The parent’s responsibility

“. . . it’s not the child’s responsibility to teach the parent who they are. It’s the parent’s responsibility to learn who the child is . . .”

From “R2, Where Are You?” by Tig Notaro in All These Wonders: True Stories About Facing the Unknown edited by Catherine Burns
train-winter
VIA train to university

Right after we returned from dropping our son at the train station for travel to his final university semester, I sat down to indulge in some morning reading time. That’s when I found the quote above.

Our son is about to finish his studies, but he’s not sure what he wants to do after. As parents, we want to pick him up like when he was a child and set him down in what we think is his safe, right place. But we can’t.

We have to watch and learn as he sorts out what works for him.

Our daughter graduated last June and is still searching for more solid ground under her feet too. As parents, we want to pick her up like when she was a child and set her down on what we think is her safe, right path. But we can’t.

We have to watch and learn as she sorts out what works for her.

After reading the quote I sipped my coffee, stared out the window and contemplated how often parents impose—or try to impose—inappropriate behaviours, activities, careers, clothing or partners on a child because they haven’t learned who their child is.

How often that imposition breaks the relationship.

Telling our kids what to do with their lives feels so much like the right thing to do because we have their best interests at heart, after all, and we want to save them the pain of mistakes.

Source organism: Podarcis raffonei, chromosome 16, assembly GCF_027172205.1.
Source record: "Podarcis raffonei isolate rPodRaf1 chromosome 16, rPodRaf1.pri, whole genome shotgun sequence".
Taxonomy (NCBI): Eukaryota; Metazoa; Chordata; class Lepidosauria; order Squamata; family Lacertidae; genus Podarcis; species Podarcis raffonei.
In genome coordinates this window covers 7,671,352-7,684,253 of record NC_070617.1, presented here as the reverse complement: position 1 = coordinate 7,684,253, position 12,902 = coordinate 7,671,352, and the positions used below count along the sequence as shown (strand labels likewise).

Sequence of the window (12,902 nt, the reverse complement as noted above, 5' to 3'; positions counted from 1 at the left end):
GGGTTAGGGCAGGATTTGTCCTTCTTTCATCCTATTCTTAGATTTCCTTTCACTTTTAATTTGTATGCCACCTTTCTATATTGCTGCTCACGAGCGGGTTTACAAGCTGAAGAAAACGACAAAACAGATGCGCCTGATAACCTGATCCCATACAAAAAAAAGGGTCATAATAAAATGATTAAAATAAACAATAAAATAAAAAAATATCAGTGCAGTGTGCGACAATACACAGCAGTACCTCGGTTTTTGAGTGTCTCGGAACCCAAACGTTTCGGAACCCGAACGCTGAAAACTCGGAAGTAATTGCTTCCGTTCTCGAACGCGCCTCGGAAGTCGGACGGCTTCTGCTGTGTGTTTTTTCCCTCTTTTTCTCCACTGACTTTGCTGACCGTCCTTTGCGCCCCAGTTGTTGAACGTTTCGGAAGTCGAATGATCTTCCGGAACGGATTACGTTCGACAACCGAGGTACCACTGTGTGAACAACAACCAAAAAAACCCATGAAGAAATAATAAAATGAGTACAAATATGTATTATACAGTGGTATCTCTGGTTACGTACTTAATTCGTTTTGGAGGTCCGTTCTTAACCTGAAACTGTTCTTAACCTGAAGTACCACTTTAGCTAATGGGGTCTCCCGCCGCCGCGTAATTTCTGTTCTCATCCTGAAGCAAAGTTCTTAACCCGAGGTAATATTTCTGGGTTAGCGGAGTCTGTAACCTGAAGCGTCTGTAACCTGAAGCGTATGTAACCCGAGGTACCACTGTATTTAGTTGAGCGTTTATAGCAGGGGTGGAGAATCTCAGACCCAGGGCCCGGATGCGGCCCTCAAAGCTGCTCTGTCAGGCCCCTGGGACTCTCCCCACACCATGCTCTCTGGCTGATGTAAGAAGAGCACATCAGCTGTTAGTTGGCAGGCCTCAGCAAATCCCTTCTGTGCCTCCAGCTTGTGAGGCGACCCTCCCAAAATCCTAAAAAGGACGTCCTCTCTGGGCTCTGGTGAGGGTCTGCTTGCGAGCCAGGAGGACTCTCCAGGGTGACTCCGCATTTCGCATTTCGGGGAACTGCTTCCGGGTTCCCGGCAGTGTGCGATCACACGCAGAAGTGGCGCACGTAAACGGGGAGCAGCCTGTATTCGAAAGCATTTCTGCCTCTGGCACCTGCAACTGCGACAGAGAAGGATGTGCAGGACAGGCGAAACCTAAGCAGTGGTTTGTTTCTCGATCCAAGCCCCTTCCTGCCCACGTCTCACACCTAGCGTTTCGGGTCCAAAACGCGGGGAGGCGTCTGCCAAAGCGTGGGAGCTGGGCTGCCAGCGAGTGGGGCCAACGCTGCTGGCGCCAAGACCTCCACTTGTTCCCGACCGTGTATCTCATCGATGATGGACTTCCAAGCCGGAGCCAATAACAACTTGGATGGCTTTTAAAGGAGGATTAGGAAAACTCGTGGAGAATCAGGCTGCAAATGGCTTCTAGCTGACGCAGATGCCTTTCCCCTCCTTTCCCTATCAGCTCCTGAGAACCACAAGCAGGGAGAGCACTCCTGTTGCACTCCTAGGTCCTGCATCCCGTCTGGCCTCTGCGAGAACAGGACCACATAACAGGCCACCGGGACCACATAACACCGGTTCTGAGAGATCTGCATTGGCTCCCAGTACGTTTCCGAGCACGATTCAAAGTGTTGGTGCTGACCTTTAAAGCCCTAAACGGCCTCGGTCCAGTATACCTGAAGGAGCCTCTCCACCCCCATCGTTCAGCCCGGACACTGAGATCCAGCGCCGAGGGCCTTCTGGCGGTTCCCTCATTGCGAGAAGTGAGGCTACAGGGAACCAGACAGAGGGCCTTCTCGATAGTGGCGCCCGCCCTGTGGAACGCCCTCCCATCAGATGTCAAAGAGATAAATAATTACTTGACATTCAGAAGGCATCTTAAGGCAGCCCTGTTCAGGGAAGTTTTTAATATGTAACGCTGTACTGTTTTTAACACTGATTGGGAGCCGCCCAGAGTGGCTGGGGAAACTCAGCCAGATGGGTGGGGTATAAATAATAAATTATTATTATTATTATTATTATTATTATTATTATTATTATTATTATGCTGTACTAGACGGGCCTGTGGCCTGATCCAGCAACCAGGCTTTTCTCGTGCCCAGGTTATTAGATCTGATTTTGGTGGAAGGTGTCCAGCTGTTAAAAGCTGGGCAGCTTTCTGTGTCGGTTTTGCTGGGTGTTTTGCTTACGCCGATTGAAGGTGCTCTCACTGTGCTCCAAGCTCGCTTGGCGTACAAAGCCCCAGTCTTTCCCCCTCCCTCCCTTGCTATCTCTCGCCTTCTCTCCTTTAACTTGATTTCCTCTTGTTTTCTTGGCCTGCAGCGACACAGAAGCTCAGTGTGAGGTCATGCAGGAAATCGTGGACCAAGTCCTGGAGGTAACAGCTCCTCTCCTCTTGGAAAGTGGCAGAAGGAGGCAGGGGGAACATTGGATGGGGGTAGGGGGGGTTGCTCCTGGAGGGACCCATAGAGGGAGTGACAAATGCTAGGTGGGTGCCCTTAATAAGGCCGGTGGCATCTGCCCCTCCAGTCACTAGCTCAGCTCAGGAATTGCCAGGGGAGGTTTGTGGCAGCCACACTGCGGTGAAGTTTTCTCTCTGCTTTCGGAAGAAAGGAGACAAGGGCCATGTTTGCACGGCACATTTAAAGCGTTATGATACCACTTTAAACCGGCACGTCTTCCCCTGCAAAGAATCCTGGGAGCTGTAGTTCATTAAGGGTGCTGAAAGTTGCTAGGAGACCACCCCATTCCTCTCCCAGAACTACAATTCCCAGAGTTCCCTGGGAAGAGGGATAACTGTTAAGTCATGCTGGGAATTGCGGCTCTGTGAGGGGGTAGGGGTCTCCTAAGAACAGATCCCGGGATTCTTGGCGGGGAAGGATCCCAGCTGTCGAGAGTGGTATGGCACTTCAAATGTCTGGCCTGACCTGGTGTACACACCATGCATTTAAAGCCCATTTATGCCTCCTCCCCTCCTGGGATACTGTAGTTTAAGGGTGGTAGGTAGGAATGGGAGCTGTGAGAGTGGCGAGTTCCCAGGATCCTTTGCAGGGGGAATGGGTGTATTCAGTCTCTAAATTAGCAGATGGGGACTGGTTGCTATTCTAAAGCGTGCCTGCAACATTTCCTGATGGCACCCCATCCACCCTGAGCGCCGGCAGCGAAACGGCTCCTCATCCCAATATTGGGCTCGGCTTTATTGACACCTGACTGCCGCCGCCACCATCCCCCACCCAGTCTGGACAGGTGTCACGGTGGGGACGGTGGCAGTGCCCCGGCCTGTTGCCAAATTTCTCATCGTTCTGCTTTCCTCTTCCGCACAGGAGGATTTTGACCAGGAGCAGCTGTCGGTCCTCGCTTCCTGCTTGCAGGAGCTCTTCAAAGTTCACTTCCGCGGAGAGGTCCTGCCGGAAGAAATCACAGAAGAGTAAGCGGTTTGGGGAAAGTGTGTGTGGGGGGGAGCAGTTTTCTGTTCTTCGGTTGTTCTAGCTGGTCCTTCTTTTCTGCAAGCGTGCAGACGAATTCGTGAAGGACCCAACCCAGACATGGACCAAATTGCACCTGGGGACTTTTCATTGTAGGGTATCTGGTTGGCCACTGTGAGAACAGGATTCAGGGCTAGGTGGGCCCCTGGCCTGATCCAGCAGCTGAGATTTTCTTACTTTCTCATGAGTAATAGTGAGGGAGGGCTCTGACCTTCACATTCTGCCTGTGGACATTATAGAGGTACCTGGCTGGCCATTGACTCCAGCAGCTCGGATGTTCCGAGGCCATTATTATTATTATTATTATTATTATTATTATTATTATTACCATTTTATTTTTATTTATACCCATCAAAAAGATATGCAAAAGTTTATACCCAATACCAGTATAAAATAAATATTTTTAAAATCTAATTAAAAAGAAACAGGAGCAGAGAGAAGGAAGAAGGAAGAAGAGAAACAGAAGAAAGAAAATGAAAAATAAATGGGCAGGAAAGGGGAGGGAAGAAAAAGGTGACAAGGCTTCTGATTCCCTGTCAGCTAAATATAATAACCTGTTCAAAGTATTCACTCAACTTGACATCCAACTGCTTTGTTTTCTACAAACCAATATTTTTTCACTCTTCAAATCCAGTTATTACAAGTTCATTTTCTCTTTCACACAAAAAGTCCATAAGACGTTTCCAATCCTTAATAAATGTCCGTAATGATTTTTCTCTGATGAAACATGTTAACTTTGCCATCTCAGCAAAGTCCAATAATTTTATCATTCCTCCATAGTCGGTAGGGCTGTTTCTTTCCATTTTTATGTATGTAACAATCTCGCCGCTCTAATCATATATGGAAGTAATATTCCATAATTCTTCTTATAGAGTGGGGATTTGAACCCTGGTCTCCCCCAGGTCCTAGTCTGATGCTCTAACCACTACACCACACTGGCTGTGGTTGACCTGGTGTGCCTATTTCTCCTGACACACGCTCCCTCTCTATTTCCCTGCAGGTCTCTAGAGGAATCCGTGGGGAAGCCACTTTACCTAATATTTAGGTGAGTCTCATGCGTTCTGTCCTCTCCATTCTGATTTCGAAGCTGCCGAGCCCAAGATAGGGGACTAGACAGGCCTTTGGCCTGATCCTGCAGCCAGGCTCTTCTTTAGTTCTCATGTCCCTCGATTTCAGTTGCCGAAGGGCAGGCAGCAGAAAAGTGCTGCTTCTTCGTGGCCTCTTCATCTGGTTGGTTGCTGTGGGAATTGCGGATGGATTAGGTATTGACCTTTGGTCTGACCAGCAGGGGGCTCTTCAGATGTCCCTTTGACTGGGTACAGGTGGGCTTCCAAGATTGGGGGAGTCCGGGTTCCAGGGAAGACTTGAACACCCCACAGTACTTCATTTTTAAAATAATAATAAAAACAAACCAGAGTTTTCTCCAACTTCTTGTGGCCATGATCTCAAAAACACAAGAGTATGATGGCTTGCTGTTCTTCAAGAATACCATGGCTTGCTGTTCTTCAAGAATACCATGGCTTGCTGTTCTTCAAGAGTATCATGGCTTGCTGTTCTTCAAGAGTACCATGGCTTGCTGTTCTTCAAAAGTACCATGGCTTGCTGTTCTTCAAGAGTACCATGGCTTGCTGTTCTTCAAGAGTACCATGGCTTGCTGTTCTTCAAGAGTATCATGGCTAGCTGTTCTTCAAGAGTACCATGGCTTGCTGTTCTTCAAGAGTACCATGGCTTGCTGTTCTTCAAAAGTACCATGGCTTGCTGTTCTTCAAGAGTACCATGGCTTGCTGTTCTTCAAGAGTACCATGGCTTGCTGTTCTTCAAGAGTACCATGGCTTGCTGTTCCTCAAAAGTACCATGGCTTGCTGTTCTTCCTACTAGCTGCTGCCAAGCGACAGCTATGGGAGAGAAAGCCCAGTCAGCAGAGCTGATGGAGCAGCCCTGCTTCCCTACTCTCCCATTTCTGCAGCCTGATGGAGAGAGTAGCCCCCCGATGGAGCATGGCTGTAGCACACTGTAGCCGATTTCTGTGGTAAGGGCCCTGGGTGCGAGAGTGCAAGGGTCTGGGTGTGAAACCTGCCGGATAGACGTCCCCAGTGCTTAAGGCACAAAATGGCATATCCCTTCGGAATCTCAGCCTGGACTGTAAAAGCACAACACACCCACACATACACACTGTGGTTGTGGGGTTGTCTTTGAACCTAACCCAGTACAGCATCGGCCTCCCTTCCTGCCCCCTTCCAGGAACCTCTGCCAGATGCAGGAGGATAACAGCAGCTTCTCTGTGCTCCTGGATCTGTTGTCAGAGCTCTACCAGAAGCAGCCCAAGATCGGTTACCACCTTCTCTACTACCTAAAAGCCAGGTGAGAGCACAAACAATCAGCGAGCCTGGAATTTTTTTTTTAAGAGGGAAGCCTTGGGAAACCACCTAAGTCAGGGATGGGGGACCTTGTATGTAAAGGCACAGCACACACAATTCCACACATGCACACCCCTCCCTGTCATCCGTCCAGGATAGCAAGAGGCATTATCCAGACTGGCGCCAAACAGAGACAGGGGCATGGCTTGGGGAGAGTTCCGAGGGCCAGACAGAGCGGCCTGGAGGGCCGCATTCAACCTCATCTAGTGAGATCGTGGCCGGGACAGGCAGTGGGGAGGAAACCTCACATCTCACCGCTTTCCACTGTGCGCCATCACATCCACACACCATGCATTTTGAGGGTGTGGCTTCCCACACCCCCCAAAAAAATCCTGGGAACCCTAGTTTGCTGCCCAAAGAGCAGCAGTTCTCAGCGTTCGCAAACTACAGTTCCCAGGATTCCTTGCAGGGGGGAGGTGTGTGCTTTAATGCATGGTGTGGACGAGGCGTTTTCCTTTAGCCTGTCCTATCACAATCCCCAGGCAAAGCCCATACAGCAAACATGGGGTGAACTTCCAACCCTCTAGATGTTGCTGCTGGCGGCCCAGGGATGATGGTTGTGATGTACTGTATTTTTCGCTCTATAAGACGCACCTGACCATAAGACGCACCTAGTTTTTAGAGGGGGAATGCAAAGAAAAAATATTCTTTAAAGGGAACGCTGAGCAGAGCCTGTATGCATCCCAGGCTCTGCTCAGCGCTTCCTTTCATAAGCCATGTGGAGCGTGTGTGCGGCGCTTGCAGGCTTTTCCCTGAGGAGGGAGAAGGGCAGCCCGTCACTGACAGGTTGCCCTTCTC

Sharing the wisdom of our experience is a right thing, but it’s not the best right thing.

The better right thing—our responsibility—is learning who they are.

6 thoughts on “The parent’s responsibility

  1. marianbeaman

    You are a wise parent, but I know from experience it’s hard to resist hovering over our children with well-intentioned advice.

    Our children have way more possibilities to choose from in the career world than we did, or so it seems. That’s another variable that makes their choices so hard. Yes, self-discovery is difficult, but rewarding. Thanks for this, Arlene!

    Reply
  2. Carol

    I love that quote and believe in it wholeheartedly. There have been many times in past years when my kids have asked what I think about something, and I have always couched my answer carefully into neutral, telling them they had to decide what was right for themselves. Sometimes it caused irritation on their part, and my innards would scream at me, but it was my job to encourage them to be responsible and independent. Sometimes being a parent is not easy.

    Reply
    1. Arlene Somerton Smith Post author

      Oh indeed! Parenting is not easy. Funny how if we give them too much advice it can be resented, but they don’t always like it when we don’t provide advice either. Quite a balancing act.

      Reply
  3. roughwighting

    That quote (and your response to it) is so RIGHT ON! But it’s the hardest thing to do – not tell our (grown up) children what’s best for them. After all, when we are raising them, it is our job to teach them right from wrong, good from bad, how to behave and how to be their best selves. But at a certain point (18? 16? not sure), we need to let them figure themselves out without our push and shove.

    Reply

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